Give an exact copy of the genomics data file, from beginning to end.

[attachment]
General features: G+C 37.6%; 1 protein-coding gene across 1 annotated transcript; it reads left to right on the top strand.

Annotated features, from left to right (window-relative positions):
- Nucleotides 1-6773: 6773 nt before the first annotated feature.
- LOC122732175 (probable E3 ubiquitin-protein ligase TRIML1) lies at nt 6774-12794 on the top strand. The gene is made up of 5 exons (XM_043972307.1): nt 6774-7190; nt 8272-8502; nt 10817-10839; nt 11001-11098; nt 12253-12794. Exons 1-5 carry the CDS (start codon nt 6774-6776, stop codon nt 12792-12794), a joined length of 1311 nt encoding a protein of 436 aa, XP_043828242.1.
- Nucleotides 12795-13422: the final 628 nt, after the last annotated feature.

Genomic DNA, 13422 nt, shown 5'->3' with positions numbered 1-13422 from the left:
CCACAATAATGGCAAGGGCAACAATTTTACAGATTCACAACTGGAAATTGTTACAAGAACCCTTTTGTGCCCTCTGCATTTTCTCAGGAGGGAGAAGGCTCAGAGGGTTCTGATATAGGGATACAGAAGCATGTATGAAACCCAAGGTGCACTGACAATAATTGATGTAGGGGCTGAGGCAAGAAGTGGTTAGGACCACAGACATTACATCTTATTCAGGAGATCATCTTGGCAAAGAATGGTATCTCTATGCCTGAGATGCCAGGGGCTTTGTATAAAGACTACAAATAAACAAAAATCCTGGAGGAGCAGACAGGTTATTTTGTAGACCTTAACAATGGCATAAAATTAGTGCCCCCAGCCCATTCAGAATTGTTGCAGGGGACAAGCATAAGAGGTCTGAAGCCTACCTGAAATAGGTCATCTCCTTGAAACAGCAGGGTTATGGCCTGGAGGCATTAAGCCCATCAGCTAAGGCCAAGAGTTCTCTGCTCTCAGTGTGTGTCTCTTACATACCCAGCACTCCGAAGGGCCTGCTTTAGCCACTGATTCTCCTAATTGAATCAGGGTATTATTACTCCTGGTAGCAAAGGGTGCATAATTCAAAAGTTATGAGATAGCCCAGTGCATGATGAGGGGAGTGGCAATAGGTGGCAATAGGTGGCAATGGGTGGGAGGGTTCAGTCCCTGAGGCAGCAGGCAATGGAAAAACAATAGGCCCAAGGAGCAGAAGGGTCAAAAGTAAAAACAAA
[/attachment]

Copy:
General features: G+C 37.6%; 1 protein-coding gene across 1 annotated transcript; it reads left to right on the top strand.

Annotated features, from left to right (window-relative positions):
- Nucleotides 1-6773: 6773 nt before the first annotated feature.
- LOC122732175 (probable E3 ubiquitin-protein ligase TRIML1) lies at nt 6774-12794 on the top strand. The gene is made up of 5 exons (XM_043972307.1): nt 6774-7190; nt 8272-8502; nt 10817-10839; nt 11001-11098; nt 12253-12794. Exons 1-5 carry the CDS (start codon nt 6774-6776, stop codon nt 12792-12794), a joined length of 1311 nt encoding a protein of 436 aa, XP_043828242.1.
- Nucleotides 12795-13422: the final 628 nt, after the last annotated feature.

Genomic DNA, 13422 nt, shown 5'->3' with positions numbered 1-13422 from the left:
CCACAATAATGGCAAGGGCAACAATTTTACAGATTCACAACTGGAAATTGTTACAAGAACCCTTTTGTGCCCTCTGCATTTTCTCAGGAGGGAGAAGGCTCAGAGGGTTCTGATATAGGGATACAGAAGCATGTATGAAACCCAAGGTGCACTGACAATAATTGATGTAGGGGCTGAGGCAAGAAGTGGTTAGGACCACAGACATTACATCTTATTCAGGAGATCATCTTGGCAAAGAATGGTATCTCTATGCCTGAGATGCCAGGGGCTTTGTATAAAGACTACAAATAAACAAAAATCCTGGAGGAGCAGACAGGTTATTTTGTAGACCTTAACAATGGCATAAAATTAGTGCCCCCAGCCCATTCAGAATTGTTGCAGGGGACAAGCATAAGAGGTCTGAAGCCTACCTGAAATAGGTCATCTCCTTGAAACAGCAGGGTTATGGCCTGGAGGCATTAAGCCCATCAGCTAAGGCCAAGAGTTCTCTGCTCTCAGTGTGTGTCTCTTACATACCCAGCACTCCGAAGGGCCTGCTTTAGCCACTGATTCTCCTAATTGAATCAGGGTATTATTACTCCTGGTAGCAAAGGGTGCATAATTCAAAAGTTATGAGATAGCCCAGTGCATGATGAGGGGAGTGGCAATAGGTGGCAATAGGTGGCAATGGGTGGGAGGGTTCAGTCCCTGAGGCAGCAGGCAATGGAAAAACAATAGGCCCAAGGAGCAGAAGGGTCAAAAGTAAAAACAAA